It’s easy to find opportunities to save energy in locations that are monitored regularly and measured correctly. However, it is more difficult in locations that are not monitored at all or that are measured incorrectly, however close they may be.
I can remember a winter morning at the Jämsänkoski paper mill where I was working as a production director. It was -25°C outside and the downstairs door of the mill had been accidentally left open after a truck had driven off. The entire ground floor was freezing cold. A huge amount of steam heat had been wasted. I closed the door. A simple act with a big impact. We can all make a greater impact by staying alert and ready to act.
Attention to water consumption
In addition to consuming electricity, the paper industry uses a lot of water. In Finland, water is not a scarce natural resource. Nevertheless, we could continue to reduce our water consumption. One example in paper production is related to material processing. Water used for these processes is mainly taken in through several showers. But are all these washing showers necessary? And can the treated water extracted from the process be reused more often? I think that many mills could be more active in recycling water.
It is also clear that heating each litre of water consumes energy. Water enters the processes at an average temperature of 7°C and exits at a temperature of 35°C. In other words, the less water we have to heat, the better. Each litre we do not heat brings cost savings.
We have been systematically developing energy-saving opportunities. At the turn of the decade, we started an extensive energy-saving campaign. The results were impressive: In Finland, we achieved a 5% saving in power and heat consumption within a couple of years.
We found equipment in the mills’ processes, that was switched on for no reason. There was unnecessary pumping, heating and cooling going on. Empty pulpers were running, lights were left on and air conditioning was not adjusted properly.
The best experts are often near
There’s still further room for improvement. Let’s take the towers at the mill site as an example. They are used for storing different kinds of pulp and raw material. They need to be stirred for the content to remain consistent. But does this need to be done continuously? Could this be done on a part-time basis and as a scheduled task? Everyone working near the towers could give this some thought. The best experts are always near, doing their job. When you have permission to take action, you will see progress.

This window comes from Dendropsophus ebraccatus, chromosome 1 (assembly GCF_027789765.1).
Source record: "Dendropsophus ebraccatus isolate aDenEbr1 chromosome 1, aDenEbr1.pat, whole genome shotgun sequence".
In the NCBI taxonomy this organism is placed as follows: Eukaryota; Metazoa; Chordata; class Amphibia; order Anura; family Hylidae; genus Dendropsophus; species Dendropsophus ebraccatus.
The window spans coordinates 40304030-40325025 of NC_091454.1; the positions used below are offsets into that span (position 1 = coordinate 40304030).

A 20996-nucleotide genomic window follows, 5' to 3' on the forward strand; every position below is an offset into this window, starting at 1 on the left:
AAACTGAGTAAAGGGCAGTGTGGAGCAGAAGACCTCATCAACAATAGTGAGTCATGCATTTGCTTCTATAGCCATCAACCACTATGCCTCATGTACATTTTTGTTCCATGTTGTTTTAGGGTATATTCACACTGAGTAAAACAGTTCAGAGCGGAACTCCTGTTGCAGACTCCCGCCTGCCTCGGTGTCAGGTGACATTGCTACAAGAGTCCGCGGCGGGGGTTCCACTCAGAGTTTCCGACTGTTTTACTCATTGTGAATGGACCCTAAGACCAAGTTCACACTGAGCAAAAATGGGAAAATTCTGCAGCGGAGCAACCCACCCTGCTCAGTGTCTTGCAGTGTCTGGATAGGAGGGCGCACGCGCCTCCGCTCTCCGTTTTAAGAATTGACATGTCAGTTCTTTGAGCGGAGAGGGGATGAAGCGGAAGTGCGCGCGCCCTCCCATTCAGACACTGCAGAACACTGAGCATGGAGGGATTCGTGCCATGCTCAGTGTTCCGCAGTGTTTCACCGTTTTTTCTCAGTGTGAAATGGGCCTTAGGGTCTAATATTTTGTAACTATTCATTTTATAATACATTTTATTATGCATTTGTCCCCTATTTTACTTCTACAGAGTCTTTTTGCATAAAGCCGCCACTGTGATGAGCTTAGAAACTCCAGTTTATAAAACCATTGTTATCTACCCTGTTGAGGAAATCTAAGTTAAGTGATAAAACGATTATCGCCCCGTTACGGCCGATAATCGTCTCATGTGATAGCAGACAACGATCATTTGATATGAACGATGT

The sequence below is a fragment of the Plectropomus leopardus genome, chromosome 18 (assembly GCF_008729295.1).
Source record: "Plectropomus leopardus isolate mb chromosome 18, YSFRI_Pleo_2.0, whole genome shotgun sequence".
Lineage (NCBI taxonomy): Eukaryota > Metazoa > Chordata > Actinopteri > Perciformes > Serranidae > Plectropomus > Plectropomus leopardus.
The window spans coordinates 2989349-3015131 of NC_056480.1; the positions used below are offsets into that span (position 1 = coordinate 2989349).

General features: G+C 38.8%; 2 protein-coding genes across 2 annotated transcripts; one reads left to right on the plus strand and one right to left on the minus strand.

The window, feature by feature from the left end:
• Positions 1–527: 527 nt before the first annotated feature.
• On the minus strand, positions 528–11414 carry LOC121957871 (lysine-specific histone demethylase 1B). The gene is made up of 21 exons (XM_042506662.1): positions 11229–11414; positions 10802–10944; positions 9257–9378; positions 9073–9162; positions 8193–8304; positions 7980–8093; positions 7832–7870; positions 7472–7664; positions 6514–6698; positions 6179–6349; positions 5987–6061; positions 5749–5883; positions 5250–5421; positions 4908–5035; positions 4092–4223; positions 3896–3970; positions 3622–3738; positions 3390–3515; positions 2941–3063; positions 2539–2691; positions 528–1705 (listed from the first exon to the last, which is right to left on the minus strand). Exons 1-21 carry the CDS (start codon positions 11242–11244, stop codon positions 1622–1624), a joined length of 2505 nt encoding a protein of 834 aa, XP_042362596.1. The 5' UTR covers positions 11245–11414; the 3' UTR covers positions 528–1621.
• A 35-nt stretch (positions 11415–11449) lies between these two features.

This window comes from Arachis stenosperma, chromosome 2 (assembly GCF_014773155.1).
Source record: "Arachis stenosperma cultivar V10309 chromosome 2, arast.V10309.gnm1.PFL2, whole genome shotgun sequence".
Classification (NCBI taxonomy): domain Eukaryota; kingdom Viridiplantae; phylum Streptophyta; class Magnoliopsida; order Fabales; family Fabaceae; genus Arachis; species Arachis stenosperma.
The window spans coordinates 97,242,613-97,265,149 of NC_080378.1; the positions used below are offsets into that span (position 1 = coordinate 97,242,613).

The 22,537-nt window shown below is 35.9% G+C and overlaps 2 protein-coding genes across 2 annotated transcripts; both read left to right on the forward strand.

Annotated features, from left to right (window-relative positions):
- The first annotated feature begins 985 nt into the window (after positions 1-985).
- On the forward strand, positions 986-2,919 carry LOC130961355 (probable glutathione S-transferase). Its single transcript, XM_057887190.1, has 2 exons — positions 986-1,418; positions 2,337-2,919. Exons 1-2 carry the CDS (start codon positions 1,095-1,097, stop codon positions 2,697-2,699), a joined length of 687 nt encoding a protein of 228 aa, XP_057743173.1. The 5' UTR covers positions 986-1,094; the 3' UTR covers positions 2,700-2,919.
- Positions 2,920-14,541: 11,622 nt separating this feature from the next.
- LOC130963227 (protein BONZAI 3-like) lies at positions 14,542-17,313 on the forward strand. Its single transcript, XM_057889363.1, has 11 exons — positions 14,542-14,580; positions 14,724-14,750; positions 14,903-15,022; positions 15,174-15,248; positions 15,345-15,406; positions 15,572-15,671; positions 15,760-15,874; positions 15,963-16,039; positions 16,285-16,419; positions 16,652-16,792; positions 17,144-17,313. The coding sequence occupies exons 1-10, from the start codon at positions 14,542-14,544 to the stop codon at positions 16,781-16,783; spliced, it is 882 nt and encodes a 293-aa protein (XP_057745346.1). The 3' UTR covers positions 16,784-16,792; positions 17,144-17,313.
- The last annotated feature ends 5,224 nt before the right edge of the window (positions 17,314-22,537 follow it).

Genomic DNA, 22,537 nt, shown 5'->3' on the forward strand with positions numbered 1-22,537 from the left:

We must all be constantly on the lookout for energy-saving opportunities – and there will be plenty of them. For example, we can use smart sensors to measure the levels in the towers and the consistencies at different heights. If the tower is full and the consistencies vary, the tower needs to be stirred actively. If it is not full or if the consistencies are similar, it needs less stirring.
Be constantly alert
Savings are also achieved by using equipment during less expensive hours instead of peak times. In Finland, the price of electricity varies greatly at different times of the day. At night, the price can be as low as one sixth of the daytime price. Who wouldn’t want to buy a car at night if you got it for one sixth of the price?
If industries even out their electricity consumption, this will have an effect on the entire electrical grid and help control electricity transfer fees. In the processing industry, it is generally possible to optimise many tasks through scheduling. Some processes can be increasingly run during the night, and the necessary ones can be maintained during the day.
The future—with renewable energies and smart technical solutions at the forefront—will bring unprecedented reforms to energy consumption. We all need to keep up with this progress.
Common sense and determination are rewarded when it comes to saving energy. As we have seen in our operations, paying attention and focusing on a specific issue brings results. Have you been alert today? Did you see equipment that was left on unnecessarily?